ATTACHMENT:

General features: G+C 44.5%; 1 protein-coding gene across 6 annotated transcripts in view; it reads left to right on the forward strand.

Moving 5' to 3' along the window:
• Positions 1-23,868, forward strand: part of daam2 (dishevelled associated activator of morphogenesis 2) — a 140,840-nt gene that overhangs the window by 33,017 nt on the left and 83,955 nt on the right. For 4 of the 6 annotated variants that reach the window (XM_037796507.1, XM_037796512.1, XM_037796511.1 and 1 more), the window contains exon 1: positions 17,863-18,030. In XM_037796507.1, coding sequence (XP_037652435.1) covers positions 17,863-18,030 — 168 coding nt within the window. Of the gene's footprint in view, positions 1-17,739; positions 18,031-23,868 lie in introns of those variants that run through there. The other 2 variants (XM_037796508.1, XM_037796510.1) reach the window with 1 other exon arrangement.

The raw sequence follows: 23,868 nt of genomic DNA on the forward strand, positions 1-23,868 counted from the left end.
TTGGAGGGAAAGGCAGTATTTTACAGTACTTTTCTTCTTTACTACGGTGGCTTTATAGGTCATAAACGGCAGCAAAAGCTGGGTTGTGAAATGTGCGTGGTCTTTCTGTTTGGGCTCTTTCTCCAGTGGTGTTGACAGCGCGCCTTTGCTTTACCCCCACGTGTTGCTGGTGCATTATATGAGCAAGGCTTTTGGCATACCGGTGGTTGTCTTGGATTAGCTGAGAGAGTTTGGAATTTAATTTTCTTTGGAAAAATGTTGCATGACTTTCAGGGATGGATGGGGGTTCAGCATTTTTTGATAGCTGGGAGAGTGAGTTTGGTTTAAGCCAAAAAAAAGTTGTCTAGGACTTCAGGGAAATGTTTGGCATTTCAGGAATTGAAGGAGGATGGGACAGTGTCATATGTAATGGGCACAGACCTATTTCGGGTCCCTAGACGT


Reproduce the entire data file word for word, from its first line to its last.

General features: G+C 44.5%; 1 protein-coding gene across 6 annotated transcripts in view; it reads left to right on the forward strand.

Moving 5' to 3' along the window:
• Positions 1-23,868, forward strand: part of daam2 (dishevelled associated activator of morphogenesis 2) — a 140,840-nt gene that overhangs the window by 33,017 nt on the left and 83,955 nt on the right. For 4 of the 6 annotated variants that reach the window (XM_037796507.1, XM_037796512.1, XM_037796511.1 and 1 more), the window contains exon 1: positions 17,863-18,030. In XM_037796507.1, coding sequence (XP_037652435.1) covers positions 17,863-18,030 — 168 coding nt within the window. Of the gene's footprint in view, positions 1-17,739; positions 18,031-23,868 lie in introns of those variants that run through there. The other 2 variants (XM_037796508.1, XM_037796510.1) reach the window with 1 other exon arrangement.

The raw sequence follows: 23,868 nt of genomic DNA on the forward strand, positions 1-23,868 counted from the left end.
TTGGAGGGAAAGGCAGTATTTTACAGTACTTTTCTTCTTTACTACGGTGGCTTTATAGGTCATAAACGGCAGCAAAAGCTGGGTTGTGAAATGTGCGTGGTCTTTCTGTTTGGGCTCTTTCTCCAGTGGTGTTGACAGCGCGCCTTTGCTTTACCCCCACGTGTTGCTGGTGCATTATATGAGCAAGGCTTTTGGCATACCGGTGGTTGTCTTGGATTAGCTGAGAGAGTTTGGAATTTAATTTTCTTTGGAAAAATGTTGCATGACTTTCAGGGATGGATGGGGGTTCAGCATTTTTTGATAGCTGGGAGAGTGAGTTTGGTTTAAGCCAAAAAAAAGTTGTCTAGGACTTCAGGGAAATGTTTGGCATTTCAGGAATTGAAGGAGGATGGGACAGTGTCATATGTAATGGGCACAGACCTATTTCGGGTCCCTAGACGT